Food and the illusion of individualism
While the Corona virus is spreading quickly over Europe now, there is no reason to panic yet, but it’s always good to be prepared. A friend recommended to stock up on food in case supermarket supplies would be affected. So there I went this morning, for a few walks to the supermarket: enough long life food supplies in the house now to survive for weeks. Asides from the practicality of having so much in stock it was a very valuable shopping trip that got me thinking about what kind of foods to buy in possible disaster situations, but mainly about the bigger question of how we organize our societal food supplies. About the essence of it all.
While we are living in an era where we all focus on our personal development, growth, personal leadership courses, how to find the ideal job, the ideal partner, a bigger home, the ideal holidays, maximizing happiness, individual life coaching, there is still one brutally simple thing that really matters at the end of the day and that is: food on our plates.
We think we have it all sorted as soon as we have a good and steady cashflow of digital numbers on our bank account coming in, and can declare our highest independancy, but is it really like that? The globalized food system seems very fragile. This morning I went to stock up on rice, pasta, nuts, beans, lentils, life long milk, cheese, tinned vegetables, frozen vegetables, but where to get fresh dairy, eggs or vegetables in case such a situation would last longer? I would really miss having a garden where I could keep some animals and my own veg growing patch. Where I would be more self sufficient.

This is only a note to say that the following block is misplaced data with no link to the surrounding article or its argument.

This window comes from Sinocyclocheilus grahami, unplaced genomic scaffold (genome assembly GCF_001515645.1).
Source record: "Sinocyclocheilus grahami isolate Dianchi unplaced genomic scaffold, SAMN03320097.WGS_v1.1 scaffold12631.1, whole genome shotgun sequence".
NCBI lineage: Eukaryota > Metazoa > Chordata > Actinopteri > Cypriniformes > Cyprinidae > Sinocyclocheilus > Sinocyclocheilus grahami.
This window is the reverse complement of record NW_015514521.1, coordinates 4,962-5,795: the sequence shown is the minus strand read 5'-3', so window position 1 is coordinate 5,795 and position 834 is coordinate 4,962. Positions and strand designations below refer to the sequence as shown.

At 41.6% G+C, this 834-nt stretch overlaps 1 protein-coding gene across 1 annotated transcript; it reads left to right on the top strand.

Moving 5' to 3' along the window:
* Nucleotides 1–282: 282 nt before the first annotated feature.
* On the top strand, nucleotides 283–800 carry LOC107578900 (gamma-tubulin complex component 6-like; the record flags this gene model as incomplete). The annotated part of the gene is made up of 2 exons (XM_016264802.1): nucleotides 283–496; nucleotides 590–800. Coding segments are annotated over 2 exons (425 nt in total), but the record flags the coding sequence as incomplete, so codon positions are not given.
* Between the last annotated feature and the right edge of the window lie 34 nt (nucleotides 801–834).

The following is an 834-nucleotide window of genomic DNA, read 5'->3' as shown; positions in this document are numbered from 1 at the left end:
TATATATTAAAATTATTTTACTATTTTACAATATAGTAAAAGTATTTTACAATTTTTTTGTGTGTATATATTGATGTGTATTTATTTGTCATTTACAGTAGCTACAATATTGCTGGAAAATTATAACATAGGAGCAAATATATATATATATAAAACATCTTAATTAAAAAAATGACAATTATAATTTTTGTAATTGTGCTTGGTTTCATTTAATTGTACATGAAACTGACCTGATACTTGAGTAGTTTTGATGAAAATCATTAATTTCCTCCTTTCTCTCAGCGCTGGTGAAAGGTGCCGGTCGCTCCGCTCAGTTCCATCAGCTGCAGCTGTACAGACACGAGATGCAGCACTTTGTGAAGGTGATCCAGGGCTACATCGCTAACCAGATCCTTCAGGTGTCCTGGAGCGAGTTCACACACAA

Maybe we are still much more depending on others for our individualistic lifestyles than we would really like to admit. Maybe more than ever in history? Global food supplies seem a very abstract system and thus more fragile. Maybe we should go back to relying on our local neighbourhoods more, if even possible at all? I would like to hear your opinions.
In the meantime I’m off baking my own homemade bread. A very meditative and happy exercise.